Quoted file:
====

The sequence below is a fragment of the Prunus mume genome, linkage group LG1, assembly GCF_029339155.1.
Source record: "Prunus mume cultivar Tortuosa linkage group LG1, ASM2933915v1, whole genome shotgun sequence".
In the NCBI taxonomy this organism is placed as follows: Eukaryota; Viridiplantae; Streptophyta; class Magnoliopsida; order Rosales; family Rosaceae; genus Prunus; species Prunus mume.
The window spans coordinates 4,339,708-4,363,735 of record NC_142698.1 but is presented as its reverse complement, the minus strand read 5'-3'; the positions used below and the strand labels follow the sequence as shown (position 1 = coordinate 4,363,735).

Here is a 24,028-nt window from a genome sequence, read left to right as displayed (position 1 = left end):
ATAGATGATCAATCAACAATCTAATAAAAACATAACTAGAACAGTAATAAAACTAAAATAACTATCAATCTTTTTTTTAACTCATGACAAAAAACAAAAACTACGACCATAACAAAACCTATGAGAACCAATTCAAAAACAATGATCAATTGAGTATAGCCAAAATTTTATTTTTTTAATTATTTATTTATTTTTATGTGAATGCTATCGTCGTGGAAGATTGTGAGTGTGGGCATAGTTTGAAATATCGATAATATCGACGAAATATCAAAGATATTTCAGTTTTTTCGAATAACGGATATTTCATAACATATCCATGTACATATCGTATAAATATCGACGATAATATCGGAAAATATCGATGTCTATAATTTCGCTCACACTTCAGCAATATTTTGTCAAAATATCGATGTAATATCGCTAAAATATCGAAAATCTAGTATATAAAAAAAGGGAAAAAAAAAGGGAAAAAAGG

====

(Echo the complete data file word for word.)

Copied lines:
The sequence below is a fragment of the Prunus mume genome, linkage group LG1, assembly GCF_029339155.1.
Source record: "Prunus mume cultivar Tortuosa linkage group LG1, ASM2933915v1, whole genome shotgun sequence".
In the NCBI taxonomy this organism is placed as follows: Eukaryota; Viridiplantae; Streptophyta; class Magnoliopsida; order Rosales; family Rosaceae; genus Prunus; species Prunus mume.
The window spans coordinates 4,339,708-4,363,735 of record NC_142698.1 but is presented as its reverse complement, the minus strand read 5'-3'; the positions used below and the strand labels follow the sequence as shown (position 1 = coordinate 4,363,735).

Here is a 24,028-nt window from a genome sequence, read left to right as displayed (position 1 = left end):
ATAGATGATCAATCAACAATCTAATAAAAACATAACTAGAACAGTAATAAAACTAAAATAACTATCAATCTTTTTTTTAACTCATGACAAAAAACAAAAACTACGACCATAACAAAACCTATGAGAACCAATTCAAAAACAATGATCAATTGAGTATAGCCAAAATTTTATTTTTTTAATTATTTATTTATTTTTATGTGAATGCTATCGTCGTGGAAGATTGTGAGTGTGGGCATAGTTTGAAATATCGATAATATCGACGAAATATCAAAGATATTTCAGTTTTTTCGAATAACGGATATTTCATAACATATCCATGTACATATCGTATAAATATCGACGATAATATCGGAAAATATCGATGTCTATAATTTCGCTCACACTTCAGCAATATTTTGTCAAAATATCGATGTAATATCGCTAAAATATCGAAAATCTAGTATATAAAAAAAGGGAAAAAAAAAGGGAAAAAAGG